Jump to content
helplinedonate
Rainbow

Antidepressants and Rasagiline and Pramipexola

Recommended Posts

Hello Everyone,

My mom is a newly diagnosed PD patient and using Pramipexola (0.375 mg) and Zoloft(25 mg) Is there anybody who uses these drugs? What other drugs are you using besides or other than these drugs? Is there anybody on Rasagiline as a newly diagnosed patient. My mom was diagnosed in last July.

Also what type of exercises and how long do you do it?

Do you prefer cardio/high intensity exercises or low intensity, like walking 30 mins a day? Which one is more beneficial?

Sorry for a lot of questions, just trying to figure out what is best for my mom at this moment.

Looking forward to hearing your type of treatment plan!

Thank you for your time!

Share this post


Link to post
Share on other sites

I use rasagiline  Dr says they believe it may slow down the progression of Pd and supposed to aid the other drugs to prevent the wearing off effect as your dose wears off . I don't use any of the others though . 

Dan

  • Like 1

Share this post


Link to post
Share on other sites

Hello, Rainbow --

Lots of questions are good!  No need to apologize.

I was taking Pramipexole and Amantadine before Rasagiline came on the market.  But as soon as it did, my doctor wanted me to add it to my regimen of drugs, which I did.  It is hard to say what each drug accomplishes for me, but I know that Pramipexole (Mirapex) is my chief symptom fighter.  It eliminated my handwriting problem, any tremors I had, my awkward gait, and more.  Whether Amantadine or Rasagiline or both may be responsible for delaying the disease's progress I do not know.  However, I have now had PD more than 20 years, and I am still in the first stage of development.  My doctors are not sure why, but we don't want to change anything in my treatment when I am lucky enough to be doing so well.

Exercise is important.  For many years of my PD, I exercised strenuously and often.  I am now 71 years old and have slacked off a lot without noticing any difference.  I read an article not long ago stating that exercise beyond 45 minutes does not do any more for the body.  My results make me believe it.  I used to work on weight machines and the elliptical more than I do now.  I have been practicing tai chi for five years and find it very helpful with flexibility and balance.  I also walk two to five miles per day five days a week over quite hilly trails and sidewalks.    If your mother is young and can do more, bicycling is reputedly excellent for many PD patients, too.  Or she could join a square dancing or line dancing class.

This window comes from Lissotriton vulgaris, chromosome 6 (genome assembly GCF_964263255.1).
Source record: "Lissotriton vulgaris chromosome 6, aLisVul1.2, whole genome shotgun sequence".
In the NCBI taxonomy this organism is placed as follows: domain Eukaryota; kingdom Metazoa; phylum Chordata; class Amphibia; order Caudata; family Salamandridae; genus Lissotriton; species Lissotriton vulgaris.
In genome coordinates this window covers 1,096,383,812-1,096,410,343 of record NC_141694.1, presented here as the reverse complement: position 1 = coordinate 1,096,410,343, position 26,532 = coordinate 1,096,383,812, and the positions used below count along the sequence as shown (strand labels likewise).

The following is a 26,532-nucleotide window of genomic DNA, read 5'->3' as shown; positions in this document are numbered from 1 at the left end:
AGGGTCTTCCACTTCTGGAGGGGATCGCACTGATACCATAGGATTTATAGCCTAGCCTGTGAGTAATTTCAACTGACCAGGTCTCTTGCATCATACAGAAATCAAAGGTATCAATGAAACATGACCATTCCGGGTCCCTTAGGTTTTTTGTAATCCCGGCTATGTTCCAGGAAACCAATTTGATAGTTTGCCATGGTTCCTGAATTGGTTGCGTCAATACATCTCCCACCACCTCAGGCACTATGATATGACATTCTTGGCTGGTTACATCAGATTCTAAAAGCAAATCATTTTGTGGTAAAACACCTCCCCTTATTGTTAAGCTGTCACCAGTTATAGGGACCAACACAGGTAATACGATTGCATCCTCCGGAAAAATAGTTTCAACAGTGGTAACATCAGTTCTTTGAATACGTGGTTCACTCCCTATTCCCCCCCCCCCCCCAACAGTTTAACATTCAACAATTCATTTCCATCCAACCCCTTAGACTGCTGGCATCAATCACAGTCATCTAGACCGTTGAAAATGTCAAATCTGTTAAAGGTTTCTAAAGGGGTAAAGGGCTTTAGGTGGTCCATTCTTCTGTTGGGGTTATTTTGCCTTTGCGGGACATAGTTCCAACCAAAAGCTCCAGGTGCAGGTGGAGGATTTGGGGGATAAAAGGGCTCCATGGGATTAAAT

Your mother is fortunate to have you as her support and her researcher!  Good luck to both of you.

J

  • Like 2
  • Thanks 1

Share this post


Link to post
Share on other sites

Thank you so much Hunter Dan and J of Grey Cottage. Your answers helped me a lot. I will keep you updated about my mom's doctor visit and how it turned out. It will be in months and she will ask her doctor if she can add Rasagiline to her medicines. She is 70 years old and she is walking 30 minutes every day. She lives in Turkey and I live in US. Researching for her makes me feel better maybe if I were living with her I would not research that much and spend fun time with her. Just trying to be useful for her. And friends like you help me a lot. Thank you so much for providing support!! And I am so glad that you are doing well.

  • Like 1

Share this post


Link to post
Share on other sites
On 9/3/2017 at 7:14 PM, J of Grey Cottage said:

Hello, Rainbow --

Lots of questions are good!  No need to apologize.

I was taking Pramipexole and Amantadine before Rasagiline came on the market.  But as soon as it did, my doctor wanted me to add it to my regimen of drugs, which I did.  It is hard to say what each drug accomplishes for me, but I know that Pramipexole (Mirapex) is my chief symptom fighter.  It eliminated my handwriting problem, any tremors I had, my awkward gait, and more.  Whether Amantadine or Rasagiline or both may be responsible for delaying the disease's progress I do not know.  However, I have now had PD more than 20 years, and I am still in the first stage of development.  My doctors are not sure why, but we don't want to change anything in my treatment when I am lucky enough to be doing so well.